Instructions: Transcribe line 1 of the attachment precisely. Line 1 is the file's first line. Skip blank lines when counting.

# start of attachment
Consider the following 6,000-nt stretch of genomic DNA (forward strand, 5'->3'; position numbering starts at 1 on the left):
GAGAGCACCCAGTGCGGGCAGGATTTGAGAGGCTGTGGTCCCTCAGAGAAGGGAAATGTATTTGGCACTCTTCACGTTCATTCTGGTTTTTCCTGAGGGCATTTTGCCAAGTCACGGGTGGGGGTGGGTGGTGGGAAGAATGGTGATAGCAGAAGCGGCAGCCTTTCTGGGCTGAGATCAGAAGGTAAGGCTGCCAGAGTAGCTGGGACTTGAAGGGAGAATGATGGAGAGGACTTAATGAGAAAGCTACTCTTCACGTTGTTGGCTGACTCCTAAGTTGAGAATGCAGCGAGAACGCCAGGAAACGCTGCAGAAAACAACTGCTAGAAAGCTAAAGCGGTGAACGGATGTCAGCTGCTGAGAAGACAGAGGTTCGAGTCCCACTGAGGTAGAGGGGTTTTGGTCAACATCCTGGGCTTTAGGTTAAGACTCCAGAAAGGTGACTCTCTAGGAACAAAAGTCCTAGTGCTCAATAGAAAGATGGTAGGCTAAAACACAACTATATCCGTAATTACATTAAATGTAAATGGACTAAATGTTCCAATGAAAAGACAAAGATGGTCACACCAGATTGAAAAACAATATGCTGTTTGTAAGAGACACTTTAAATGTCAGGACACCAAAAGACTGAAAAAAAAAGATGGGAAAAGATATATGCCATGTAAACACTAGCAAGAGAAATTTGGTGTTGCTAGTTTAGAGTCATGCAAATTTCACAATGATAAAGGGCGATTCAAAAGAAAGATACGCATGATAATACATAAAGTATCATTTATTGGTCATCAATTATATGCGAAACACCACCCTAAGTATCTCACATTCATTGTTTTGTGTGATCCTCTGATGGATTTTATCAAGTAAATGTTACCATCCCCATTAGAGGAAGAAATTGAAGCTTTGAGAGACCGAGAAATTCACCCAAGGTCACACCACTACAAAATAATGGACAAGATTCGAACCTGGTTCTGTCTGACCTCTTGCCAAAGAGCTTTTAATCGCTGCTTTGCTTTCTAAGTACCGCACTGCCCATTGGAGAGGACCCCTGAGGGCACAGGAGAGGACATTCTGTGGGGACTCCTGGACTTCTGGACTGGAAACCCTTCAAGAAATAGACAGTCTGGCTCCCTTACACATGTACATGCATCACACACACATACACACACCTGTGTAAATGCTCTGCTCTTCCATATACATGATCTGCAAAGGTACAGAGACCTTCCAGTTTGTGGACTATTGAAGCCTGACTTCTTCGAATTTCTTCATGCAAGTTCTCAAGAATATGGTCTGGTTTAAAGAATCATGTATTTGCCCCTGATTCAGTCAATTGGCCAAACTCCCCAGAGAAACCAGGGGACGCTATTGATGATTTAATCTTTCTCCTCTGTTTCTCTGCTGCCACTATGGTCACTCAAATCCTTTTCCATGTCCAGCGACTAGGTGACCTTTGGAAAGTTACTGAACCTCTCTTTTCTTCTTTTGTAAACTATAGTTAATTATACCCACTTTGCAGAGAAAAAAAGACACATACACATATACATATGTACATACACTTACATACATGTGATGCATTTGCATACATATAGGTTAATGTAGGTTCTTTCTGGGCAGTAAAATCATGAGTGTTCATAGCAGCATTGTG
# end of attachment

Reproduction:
Consider the following 6,000-nt stretch of genomic DNA (forward strand, 5'->3'; position numbering starts at 1 on the left):